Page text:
In the age of shortened attention spans and journalism that exists in 140 characters or less, how does long-form journalism not only compete but prevail in the digital space? Slate editor David Plotz, creator of Slate’s noted fresca program, will showcase some of the latest and most engaging interactive features that are redefining long-form journalism on the web. Evan Ratliff, contributing editor at Wired and founder and editor of The Atavist, will present the newest opportunities for interactivity within long-form in-app. This isn’t your grandmother’s long-form -- the innovations showcased in this presentation move us to the next phase of the medium, helping to transform long-form journalism pieces into traffic success stories, and a boon for advertisers.
Whither the cookbook? It’s a question that publishers, authors, agents, just about anyone in the industry is asking. Questions around content generation, monetization opportunities, and new media all have prompted great rethinking of the processes by which cookbooks come to market. But what does that mean for changing traditional models? And how do content creation methods evolve with the advent of user-generated and blog content?
This session is meant to explore some of these issues in depth, by looking at what publishers are doing today and how that can change in the future. We’ll explore a variety of questions on the topic, breaking down the conversation around content, monetization, and new media promotion. What are some of the upcoming content monetization channels? How can publishers become more flexible in their approach to content, both in-print and online? And where do publishers, authors and other constituents fit in the conversation happening online with consumers?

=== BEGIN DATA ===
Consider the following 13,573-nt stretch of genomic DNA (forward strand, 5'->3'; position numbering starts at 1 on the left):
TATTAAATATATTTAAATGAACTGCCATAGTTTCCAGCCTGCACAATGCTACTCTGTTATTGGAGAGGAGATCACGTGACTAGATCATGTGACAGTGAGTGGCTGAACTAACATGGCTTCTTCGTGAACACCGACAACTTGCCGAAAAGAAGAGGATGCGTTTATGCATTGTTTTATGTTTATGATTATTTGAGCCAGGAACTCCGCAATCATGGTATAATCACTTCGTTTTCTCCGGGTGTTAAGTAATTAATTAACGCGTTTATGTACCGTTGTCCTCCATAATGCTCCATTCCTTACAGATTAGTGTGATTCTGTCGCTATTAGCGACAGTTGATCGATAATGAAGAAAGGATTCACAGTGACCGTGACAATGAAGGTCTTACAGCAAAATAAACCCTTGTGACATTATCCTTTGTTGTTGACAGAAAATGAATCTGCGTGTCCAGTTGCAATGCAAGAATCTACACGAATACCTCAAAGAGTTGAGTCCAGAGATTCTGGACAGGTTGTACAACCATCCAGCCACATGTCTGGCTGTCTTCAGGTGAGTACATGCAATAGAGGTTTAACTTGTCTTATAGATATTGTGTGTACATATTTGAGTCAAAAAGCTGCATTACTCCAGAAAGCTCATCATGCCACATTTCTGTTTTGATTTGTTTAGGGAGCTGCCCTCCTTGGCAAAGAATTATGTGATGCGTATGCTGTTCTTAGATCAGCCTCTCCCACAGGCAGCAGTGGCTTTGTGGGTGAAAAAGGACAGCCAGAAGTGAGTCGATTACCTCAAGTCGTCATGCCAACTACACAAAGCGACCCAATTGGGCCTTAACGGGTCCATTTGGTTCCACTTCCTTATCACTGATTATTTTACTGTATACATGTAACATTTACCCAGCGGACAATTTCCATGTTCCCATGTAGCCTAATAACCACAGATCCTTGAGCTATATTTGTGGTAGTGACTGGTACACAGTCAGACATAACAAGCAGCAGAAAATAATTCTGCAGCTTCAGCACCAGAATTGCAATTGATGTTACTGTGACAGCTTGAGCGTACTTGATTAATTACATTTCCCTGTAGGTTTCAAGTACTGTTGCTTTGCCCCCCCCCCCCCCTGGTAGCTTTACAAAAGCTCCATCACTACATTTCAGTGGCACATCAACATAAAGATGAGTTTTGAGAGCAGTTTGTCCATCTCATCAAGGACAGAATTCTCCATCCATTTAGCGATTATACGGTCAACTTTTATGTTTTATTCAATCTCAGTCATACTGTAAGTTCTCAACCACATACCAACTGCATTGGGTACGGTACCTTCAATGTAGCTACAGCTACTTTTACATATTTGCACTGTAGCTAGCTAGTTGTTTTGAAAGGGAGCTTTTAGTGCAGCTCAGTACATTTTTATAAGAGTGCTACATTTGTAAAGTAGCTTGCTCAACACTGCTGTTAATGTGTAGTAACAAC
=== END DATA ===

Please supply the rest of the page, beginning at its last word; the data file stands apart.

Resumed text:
Along the way, we’ll also discuss methods by which cookbooks come to market going forward, and whether decentralized approaches to content through blogging and self-publishing are viable in the new digital world. And, we'll also look at ways in which new models can be applied outside of cookbooks to the wider content world.
Get together with other technology writers/journalists for an hour of brainstorming, idea-buidling, networking, friend-making and career-enhancement. Or, attend this Meet Up to learn more about this segment of the industry.
Geeks see code as art and content as stuff. Journalists see code as stuff and content as the art. Geeks may say "provide me content" while journalists are like "build this site." With that kind of attitudes, it's hard to get buy-in from the other side. What coders and journalists should understand: they have more in common than not. Both sides are motivated by their craft and a desire to feel that an audience is experiencing their work, whether though prose or programming. They want to work with smart people on interesting problems. Coders and writers are not interchangeable. Great talent can be an order of magnitude more effective than mediocre talent.Though discussions of case studies from The Washington Post, New York Times, Huffington Post and the federal government, this panel will explain from both the journalists' and the programmers' perspectives how to speak a language they will understand.
9th–13th March 2012